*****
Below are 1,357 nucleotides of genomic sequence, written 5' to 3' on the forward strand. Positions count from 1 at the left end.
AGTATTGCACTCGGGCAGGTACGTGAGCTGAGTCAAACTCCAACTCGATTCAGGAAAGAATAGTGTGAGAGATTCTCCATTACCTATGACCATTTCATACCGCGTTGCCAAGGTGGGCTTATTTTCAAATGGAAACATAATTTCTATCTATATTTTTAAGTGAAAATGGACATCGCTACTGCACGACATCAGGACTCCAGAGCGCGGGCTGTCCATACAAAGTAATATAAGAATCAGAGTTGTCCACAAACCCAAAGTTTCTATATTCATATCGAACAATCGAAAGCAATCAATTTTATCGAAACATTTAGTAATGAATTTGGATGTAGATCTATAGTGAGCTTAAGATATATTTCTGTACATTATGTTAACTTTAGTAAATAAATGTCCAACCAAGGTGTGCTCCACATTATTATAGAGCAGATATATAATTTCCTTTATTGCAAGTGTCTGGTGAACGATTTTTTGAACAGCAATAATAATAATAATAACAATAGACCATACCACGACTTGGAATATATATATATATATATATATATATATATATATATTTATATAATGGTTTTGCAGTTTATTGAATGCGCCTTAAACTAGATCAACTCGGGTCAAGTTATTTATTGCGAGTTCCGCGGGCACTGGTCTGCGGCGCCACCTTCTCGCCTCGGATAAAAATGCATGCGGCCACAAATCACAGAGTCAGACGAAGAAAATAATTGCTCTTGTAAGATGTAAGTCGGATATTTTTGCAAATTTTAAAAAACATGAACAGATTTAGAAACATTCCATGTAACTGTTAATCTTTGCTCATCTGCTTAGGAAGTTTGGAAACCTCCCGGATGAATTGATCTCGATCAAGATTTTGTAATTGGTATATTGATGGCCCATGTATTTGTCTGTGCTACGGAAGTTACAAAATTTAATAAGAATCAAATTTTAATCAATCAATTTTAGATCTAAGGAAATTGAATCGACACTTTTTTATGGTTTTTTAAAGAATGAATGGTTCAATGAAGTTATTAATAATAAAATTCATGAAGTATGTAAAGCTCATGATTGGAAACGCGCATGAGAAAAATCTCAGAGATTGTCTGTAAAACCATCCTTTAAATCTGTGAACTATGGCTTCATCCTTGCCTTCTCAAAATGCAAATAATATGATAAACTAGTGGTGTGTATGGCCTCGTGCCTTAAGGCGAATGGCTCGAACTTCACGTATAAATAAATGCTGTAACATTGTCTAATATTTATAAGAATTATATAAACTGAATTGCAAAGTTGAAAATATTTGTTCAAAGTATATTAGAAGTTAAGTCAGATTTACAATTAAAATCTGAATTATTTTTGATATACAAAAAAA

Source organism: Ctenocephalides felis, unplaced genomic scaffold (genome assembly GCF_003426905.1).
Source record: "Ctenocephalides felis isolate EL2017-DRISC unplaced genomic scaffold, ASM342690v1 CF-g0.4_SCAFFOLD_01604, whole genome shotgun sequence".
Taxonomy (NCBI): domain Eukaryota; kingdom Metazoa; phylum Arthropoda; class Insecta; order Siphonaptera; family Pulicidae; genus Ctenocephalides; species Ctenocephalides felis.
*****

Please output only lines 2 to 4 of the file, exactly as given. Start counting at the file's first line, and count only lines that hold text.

AGTATTGCACTCGGGCAGGTACGTGAGCTGAGTCAAACTCCAACTCGATTCAGGAAAGAATAGTGTGAGAGATTCTCCATTACCTATGACCATTTCATACCGCGTTGCCAAGGTGGGCTTATTTTCAAATGGAAACATAATTTCTATCTATATTTTTAAGTGAAAATGGACATCGCTACTGCACGACATCAGGACTCCAGAGCGCGGGCTGTCCATACAAAGTAATATAAGAATCAGAGTTGTCCACAAACCCAAAGTTTCTATATTCATATCGAACAATCGAAAGCAATCAATTTTATCGAAACATTTAGTAATGAATTTGGATGTAGATCTATAGTGAGCTTAAGATATATTTCTGTACATTATGTTAACTTTAGTAAATAAATGTCCAACCAAGGTGTGCTCCACATTATTATAGAGCAGATATATAATTTCCTTTATTGCAAGTGTCTGGTGAACGATTTTTTGAACAGCAATAATAATAATAATAACAATAGACCATACCACGACTTGGAATATATATATATATATATATATATATATATATATATTTATATAATGGTTTTGCAGTTTATTGAATGCGCCTTAAACTAGATCAACTCGGGTCAAGTTATTTATTGCGAGTTCCGCGGGCACTGGTCTGCGGCGCCACCTTCTCGCCTCGGATAAAAATGCATGCGGCCACAAATCACAGAGTCAGACGAAGAAAATAATTGCTCTTGTAAGATGTAAGTCGGATATTTTTGCAAATTTTAAAAAACATGAACAGATTTAGAAACATTCCATGTAACTGTTAATCTTTGCTCATCTGCTTAGGAAGTTTGGAAACCTCCCGGATGAATTGATCTCGATCAAGATTTTGTAATTGGTATATTGATGGCCCATGTATTTGTCTGTGCTACGGAAGTTACAAAATTTAATAAGAATCAAATTTTAATCAATCAATTTTAGATCTAAGGAAATTGAATCGACACTTTTTTATGGTTTTTTAAAGAATGAATGGTTCAATGAAGTTATTAATAATAAAATTCATGAAGTATGTAAAGCTCATGATTGGAAACGCGCATGAGAAAAATCTCAGAGATTGTCTGTAAAACCATCCTTTAAATCTGTGAACTATGGCTTCATCCTTGCCTTCTCAAAATGCAAATAATATGATAAACTAGTGGTGTGTATGGCCTCGTGCCTTAAGGCGAATGGCTCGAACTTCACGTATAAATAAATGCTGTAACATTGTCTAATATTTATAAGAATTATATAAACTGAATTGCAAAGTTGAAAATATTTGTTCAAAGTATATTAGAAGTTAAGTCAGATTTACAATTAAAATCTGAATTATTTTTGATATACAAAAAAA

Source organism: Ctenocephalides felis, unplaced genomic scaffold (genome assembly GCF_003426905.1).
Source record: "Ctenocephalides felis isolate EL2017-DRISC unplaced genomic scaffold, ASM342690v1 CF-g0.4_SCAFFOLD_01604, whole genome shotgun sequence".